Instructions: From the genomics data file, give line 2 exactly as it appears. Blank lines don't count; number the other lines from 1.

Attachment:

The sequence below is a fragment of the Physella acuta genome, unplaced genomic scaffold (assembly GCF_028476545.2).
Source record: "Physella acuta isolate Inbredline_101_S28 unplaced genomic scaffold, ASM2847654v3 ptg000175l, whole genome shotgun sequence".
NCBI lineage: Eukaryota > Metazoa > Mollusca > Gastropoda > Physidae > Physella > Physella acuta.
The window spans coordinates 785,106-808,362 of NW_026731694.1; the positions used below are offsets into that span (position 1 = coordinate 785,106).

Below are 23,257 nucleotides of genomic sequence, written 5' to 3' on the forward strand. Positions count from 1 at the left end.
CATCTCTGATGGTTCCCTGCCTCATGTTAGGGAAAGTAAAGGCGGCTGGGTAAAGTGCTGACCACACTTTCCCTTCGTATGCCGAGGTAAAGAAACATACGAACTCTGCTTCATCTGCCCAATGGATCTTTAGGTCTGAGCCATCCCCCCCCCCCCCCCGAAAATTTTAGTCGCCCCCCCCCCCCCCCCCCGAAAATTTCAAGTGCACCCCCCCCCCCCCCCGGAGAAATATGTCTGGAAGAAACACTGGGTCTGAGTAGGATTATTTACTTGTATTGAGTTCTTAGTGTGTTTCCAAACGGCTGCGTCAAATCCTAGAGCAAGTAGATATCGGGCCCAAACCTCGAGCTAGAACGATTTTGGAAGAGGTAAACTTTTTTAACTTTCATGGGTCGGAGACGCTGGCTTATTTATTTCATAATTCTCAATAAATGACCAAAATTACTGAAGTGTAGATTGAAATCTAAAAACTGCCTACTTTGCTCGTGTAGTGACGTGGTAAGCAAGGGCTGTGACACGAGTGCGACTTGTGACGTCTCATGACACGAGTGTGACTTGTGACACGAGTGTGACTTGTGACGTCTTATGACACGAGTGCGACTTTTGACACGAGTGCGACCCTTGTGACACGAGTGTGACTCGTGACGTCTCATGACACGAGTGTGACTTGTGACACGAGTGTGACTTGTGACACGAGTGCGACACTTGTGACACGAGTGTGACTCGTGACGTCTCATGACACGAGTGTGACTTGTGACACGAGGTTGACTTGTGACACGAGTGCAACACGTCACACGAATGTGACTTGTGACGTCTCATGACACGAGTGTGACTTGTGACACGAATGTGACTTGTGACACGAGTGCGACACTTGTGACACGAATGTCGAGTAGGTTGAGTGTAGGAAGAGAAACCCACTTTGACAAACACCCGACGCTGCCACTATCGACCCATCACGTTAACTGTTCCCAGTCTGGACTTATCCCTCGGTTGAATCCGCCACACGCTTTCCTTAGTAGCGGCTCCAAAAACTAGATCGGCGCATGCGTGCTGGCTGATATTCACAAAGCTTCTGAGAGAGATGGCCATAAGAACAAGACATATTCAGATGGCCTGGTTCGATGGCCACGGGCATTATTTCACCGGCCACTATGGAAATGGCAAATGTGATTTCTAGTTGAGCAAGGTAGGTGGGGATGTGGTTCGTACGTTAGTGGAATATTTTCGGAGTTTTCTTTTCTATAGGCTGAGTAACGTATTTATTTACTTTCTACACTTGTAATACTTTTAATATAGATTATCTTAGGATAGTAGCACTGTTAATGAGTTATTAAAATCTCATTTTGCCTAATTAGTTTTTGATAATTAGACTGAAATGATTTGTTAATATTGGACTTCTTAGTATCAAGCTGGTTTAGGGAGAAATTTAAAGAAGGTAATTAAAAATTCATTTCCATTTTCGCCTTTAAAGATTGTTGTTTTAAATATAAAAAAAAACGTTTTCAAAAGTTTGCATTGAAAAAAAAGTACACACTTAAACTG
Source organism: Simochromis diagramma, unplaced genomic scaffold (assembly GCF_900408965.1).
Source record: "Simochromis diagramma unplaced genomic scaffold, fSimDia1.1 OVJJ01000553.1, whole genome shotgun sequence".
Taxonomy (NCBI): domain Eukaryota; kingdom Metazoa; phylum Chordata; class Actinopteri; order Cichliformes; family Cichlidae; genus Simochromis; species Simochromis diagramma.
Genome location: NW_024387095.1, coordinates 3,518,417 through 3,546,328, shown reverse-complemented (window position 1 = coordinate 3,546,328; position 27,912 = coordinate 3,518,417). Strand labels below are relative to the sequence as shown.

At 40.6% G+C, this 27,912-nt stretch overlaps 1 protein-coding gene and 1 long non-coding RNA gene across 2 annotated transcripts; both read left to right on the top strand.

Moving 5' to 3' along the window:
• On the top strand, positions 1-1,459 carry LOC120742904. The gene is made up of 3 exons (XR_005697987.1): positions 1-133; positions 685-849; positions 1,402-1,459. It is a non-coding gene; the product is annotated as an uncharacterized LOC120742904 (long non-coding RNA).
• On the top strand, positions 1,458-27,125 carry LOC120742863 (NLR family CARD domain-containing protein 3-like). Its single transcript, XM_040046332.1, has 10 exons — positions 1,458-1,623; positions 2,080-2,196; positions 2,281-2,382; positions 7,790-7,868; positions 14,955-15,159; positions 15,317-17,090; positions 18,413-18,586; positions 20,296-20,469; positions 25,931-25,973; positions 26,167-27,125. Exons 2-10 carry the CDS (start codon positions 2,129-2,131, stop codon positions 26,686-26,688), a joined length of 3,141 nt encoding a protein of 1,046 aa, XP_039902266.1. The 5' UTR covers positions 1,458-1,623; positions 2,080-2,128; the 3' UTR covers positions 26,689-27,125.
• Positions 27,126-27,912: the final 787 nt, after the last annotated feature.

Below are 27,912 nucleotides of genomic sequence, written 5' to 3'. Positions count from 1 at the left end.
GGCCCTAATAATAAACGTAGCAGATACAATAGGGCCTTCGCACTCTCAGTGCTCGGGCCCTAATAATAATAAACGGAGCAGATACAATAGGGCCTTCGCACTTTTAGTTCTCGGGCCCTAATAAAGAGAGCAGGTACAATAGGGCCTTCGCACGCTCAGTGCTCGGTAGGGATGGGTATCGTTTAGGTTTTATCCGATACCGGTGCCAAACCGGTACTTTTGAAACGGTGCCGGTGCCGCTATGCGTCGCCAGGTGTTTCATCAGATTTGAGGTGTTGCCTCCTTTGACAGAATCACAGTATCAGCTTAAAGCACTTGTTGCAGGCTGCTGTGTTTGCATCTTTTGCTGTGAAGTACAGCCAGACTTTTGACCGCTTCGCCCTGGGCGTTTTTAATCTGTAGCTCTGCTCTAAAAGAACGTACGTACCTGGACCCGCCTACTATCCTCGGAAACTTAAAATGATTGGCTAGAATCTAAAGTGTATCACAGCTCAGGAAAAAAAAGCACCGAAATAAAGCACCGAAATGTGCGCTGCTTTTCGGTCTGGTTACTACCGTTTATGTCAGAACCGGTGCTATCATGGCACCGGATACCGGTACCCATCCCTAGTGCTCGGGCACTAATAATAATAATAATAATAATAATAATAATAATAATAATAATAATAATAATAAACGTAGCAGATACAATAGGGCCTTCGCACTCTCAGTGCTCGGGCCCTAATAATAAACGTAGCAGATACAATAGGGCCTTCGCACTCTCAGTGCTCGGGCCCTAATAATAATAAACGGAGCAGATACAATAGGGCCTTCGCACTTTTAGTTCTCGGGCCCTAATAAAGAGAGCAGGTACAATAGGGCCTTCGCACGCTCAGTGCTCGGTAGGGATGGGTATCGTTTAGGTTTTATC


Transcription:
Source record: "Physella acuta isolate Inbredline_101_S28 unplaced genomic scaffold, ASM2847654v3 ptg000175l, whole genome shotgun sequence".